Egypt’s street children are often homeless, fleeing from homes with abusive parents and stepparents; ultimately however, they find themselves in equally oppressive environments. They are unable to find security in the streets and commonly sleep under bridges, near river banks, and in deserted buildings, all of which directly threaten their survival and bring them mental, physical, and emotional anguish. Awlad al-shaware’ are often co-opted by older children and/or local thugs and forced to participate in gangs, criminal behavior, and prostitution rings (all of which directly contradict Articles 32, 34, and 35 of the CRC on the duty of the state to protect its children from economic and sexual exploitation, as well as trafficking). The 2011 NSCR study found 73 percent of street children to be involved in selling trivial items on the street and 60 percent to be involved in begging. The children are also often arbitrarily rounded up by police who have monthly quotas of children to arrest.
In addition to the lack of security that haunts Egypt’s street children on a daily basis, they also largely do not have access to basic health services (which is highly problematic for young girls who are often raped and impregnated, commonly giving birth on the streets) and a primary education (one of the key ways to improve social mobility and challenge embedded stigmas). Although the CRC calls upon its signatories to guarantee fundamental services like the aforementioned, street children have difficulty seeking admission into hospitals (many of them are not legally registered or recognized) and often have little to no incentive to attend school (almost 40% of those interviewed had not commenced a formal education at the time of the survey).
Ali’s anecdotes further confirm the horror that these children witness almost regularly; whether it is the culture of “marking” a girl with vertical scars across her face to indicate that she has been raped and is no longer a virgin, how young teenagers contend with unwanted pregnancies and the unforgiving reactions of their families, and how lice infestation is likely to be the easiest of the challenges they are met with.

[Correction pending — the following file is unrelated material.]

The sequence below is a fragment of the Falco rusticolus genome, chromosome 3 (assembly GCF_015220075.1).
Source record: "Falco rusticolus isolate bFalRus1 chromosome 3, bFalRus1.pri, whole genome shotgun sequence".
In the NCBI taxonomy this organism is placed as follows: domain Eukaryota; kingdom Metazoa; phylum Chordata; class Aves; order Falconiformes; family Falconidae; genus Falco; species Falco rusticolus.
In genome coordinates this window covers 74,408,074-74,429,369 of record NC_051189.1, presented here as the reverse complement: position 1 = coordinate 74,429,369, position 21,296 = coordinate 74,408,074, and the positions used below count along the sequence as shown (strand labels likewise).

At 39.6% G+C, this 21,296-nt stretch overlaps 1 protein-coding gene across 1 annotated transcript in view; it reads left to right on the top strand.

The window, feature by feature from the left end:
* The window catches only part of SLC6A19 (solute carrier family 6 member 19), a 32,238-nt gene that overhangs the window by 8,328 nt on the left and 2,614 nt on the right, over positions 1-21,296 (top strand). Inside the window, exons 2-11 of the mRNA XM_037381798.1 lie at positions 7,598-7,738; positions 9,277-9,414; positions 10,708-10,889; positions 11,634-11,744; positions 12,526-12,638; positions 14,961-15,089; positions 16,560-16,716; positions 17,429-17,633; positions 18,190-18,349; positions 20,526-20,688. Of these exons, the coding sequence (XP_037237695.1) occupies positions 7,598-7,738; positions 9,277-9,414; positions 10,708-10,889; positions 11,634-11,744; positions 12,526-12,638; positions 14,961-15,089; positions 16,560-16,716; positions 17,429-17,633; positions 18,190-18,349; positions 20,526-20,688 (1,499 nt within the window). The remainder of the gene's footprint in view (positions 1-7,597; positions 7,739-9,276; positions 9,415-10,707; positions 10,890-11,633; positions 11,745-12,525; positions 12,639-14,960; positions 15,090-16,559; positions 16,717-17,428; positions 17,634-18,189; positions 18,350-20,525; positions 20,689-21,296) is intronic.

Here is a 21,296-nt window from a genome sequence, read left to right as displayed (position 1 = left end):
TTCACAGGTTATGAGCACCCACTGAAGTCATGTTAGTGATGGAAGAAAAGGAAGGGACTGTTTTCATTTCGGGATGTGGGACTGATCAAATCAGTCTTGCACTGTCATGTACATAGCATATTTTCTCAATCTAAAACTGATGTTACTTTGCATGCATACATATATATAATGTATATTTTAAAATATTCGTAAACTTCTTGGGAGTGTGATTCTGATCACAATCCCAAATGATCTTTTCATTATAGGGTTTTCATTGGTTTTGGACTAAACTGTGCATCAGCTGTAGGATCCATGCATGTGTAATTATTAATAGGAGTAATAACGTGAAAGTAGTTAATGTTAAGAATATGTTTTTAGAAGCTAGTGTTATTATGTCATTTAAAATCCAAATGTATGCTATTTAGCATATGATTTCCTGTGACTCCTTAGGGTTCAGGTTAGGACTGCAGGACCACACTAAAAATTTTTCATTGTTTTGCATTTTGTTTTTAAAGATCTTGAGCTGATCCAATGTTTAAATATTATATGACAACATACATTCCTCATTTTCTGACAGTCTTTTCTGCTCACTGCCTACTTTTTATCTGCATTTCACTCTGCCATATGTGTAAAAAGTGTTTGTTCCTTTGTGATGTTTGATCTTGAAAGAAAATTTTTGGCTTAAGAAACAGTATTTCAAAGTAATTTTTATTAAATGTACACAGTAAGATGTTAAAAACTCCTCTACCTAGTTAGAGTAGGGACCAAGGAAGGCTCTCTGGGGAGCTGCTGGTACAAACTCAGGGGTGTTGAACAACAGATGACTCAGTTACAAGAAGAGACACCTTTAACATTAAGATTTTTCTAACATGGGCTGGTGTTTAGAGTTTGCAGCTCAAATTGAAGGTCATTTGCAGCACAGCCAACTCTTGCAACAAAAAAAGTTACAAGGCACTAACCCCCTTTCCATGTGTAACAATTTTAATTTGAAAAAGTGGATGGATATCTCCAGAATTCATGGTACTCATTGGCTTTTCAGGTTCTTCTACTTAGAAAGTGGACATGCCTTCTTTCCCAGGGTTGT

Starting in 2003, the government took slow but tangible steps to address the rising numbers of street children through efforts like the National Strategy for the Protection, Rehabilitation, and Reuniting of Street Children. In 2008, the child law was amended to allow mothers to register their children without the presence of a father; despite this legal victory, most advocates note that the process remains logistically and bureaucratically difficult and many children remain undocumented.
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Ultimately, Egypt has both a moral and legal duty and opportunity under the CRC to guarantee the rights of awlad al-shaware’. While Egypt’s civil society has often stepped in to protect street children, the responsibility of the state is a separate and independent one that should be fulfilled through constant monitoring and reporting efforts, the establishment of new and creative initiatives that overcome embedded bureaucracies, and a unified national strategy to uplift the status of street children through legislation and direct action. With all eyes on Egypt, the international community and the local media and civil society would do well to raise pressure on the government to renew their commitment to the CRC and to remember those who have long been forgotten.